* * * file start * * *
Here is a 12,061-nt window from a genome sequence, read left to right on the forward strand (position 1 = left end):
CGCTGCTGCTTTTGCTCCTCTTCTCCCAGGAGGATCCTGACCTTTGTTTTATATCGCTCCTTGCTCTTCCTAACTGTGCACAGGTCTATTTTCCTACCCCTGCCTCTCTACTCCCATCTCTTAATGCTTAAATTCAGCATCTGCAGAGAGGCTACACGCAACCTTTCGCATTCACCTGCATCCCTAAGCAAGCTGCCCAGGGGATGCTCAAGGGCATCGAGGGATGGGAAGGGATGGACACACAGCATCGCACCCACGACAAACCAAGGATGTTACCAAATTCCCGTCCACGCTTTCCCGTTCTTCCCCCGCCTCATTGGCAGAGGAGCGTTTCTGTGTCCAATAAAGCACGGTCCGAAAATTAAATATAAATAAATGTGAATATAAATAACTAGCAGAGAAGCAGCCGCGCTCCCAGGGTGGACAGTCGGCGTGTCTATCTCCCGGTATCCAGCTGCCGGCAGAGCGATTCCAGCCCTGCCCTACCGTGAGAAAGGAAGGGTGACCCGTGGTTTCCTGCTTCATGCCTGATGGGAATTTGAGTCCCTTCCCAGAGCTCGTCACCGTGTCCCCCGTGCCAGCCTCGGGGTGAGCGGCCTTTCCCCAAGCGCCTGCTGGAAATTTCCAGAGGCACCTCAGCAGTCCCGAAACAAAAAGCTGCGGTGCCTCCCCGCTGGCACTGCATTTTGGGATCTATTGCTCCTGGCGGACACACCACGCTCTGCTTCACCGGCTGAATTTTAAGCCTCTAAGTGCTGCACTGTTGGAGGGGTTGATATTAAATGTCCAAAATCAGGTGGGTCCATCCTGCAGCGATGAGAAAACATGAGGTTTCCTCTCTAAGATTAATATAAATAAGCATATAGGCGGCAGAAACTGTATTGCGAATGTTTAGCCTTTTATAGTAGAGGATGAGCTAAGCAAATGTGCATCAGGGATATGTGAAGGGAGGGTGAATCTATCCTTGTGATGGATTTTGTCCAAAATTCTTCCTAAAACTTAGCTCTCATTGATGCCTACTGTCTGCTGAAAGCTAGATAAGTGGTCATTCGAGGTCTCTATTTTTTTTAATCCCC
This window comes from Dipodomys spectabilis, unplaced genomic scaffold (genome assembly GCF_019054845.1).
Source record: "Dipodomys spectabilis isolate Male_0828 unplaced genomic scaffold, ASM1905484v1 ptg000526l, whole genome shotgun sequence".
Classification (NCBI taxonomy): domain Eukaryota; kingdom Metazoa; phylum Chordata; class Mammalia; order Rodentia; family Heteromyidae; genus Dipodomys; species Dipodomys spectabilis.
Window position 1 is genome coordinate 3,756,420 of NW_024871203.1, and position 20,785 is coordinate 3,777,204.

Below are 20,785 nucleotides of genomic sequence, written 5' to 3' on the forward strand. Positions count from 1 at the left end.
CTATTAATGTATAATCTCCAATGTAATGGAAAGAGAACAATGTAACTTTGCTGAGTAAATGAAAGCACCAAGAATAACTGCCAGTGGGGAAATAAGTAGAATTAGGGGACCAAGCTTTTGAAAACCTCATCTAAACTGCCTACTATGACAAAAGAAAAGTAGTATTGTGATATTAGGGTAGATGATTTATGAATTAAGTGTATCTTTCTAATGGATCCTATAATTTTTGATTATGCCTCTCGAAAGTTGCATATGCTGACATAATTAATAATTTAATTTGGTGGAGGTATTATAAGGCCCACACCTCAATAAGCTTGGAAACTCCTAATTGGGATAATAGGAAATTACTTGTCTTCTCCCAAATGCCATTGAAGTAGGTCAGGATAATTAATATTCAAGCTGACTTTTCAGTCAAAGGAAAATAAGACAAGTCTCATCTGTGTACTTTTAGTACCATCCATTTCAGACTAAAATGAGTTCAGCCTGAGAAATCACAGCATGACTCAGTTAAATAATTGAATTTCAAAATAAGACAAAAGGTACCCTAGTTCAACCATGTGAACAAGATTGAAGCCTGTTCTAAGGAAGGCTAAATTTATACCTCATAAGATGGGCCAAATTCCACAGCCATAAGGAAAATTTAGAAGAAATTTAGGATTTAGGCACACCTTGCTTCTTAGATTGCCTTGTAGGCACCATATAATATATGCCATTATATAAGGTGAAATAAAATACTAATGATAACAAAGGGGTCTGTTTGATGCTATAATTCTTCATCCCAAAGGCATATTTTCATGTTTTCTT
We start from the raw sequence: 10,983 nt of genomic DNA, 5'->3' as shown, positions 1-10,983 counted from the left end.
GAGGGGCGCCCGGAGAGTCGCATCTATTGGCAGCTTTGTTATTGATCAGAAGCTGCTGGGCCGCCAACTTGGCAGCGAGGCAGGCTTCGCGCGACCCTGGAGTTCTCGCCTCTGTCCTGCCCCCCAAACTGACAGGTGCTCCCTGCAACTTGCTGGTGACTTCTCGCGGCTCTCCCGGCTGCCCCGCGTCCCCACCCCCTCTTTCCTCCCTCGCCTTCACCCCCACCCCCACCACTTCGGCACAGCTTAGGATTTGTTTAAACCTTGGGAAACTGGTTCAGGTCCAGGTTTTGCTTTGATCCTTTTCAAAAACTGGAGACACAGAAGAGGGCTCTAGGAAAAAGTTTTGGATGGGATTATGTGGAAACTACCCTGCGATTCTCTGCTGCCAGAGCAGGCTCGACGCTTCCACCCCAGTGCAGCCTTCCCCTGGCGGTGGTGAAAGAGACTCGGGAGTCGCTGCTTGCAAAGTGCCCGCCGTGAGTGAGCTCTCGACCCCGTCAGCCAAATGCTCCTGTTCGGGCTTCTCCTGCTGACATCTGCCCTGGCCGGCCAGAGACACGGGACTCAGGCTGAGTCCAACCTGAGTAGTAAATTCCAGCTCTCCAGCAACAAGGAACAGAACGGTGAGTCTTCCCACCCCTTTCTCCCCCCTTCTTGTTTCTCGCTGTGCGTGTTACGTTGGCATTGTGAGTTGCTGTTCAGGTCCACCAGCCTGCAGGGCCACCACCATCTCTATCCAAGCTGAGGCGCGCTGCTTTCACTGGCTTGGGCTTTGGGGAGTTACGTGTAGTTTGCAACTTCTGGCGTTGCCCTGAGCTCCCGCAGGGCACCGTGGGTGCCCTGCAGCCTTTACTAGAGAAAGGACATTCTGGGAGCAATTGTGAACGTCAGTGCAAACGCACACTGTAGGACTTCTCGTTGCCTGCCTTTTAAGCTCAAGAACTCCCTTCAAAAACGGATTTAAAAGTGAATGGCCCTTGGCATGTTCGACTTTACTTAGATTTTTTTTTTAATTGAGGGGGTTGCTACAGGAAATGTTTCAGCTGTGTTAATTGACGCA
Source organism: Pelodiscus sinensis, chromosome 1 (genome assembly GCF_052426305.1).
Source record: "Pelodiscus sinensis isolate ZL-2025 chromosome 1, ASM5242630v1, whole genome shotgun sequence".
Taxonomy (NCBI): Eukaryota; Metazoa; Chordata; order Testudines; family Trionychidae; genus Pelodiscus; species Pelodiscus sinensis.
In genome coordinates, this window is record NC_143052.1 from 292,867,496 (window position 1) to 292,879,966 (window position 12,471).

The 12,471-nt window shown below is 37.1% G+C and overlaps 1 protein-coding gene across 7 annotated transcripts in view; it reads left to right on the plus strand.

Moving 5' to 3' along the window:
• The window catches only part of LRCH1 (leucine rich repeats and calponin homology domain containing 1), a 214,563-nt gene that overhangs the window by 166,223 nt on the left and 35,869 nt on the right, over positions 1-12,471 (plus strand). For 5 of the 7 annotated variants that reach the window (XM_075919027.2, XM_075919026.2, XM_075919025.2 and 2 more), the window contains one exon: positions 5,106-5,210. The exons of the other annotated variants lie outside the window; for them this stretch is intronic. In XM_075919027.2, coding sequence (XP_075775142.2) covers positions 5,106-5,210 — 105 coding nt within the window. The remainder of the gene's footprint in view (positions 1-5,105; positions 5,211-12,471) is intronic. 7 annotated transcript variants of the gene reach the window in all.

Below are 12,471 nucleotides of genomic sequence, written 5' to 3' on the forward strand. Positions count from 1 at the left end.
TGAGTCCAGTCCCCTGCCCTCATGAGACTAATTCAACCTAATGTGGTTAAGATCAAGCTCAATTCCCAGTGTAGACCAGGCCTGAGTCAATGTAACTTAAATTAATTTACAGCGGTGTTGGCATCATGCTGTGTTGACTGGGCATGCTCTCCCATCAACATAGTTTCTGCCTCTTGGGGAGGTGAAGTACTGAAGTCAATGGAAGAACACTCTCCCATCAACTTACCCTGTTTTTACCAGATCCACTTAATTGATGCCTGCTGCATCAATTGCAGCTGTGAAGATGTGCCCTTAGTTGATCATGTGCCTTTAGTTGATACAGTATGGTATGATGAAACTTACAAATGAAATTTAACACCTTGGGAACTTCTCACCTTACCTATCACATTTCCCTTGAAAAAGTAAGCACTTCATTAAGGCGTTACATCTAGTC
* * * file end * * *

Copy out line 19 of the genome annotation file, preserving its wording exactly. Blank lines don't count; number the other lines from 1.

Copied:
TGAGTCCAGTCCCCTGCCCTCATGAGACTAATTCAACCTAATGTGGTTAAGATCAAGCTCAATTCCCAGTGTAGACCAGGCCTGAGTCAATGTAACTTAAATTAATTTACAGCGGTGTTGGCATCATGCTGTGTTGACTGGGCATGCTCTCCCATCAACATAGTTTCTGCCTCTTGGGGAGGTGAAGTACTGAAGTCAATGGAAGAACACTCTCCCATCAACTTACCCTGTTTTTACCAGATCCACTTAATTGATGCCTGCTGCATCAATTGCAGCTGTGAAGATGTGCCCTTAGTTGATCATGTGCCTTTAGTTGATACAGTATGGTATGATGAAACTTACAAATGAAATTTAACACCTTGGGAACTTCTCACCTTACCTATCACATTTCCCTTGAAAAAGTAAGCACTTCATTAAGGCGTTACATCTAGTC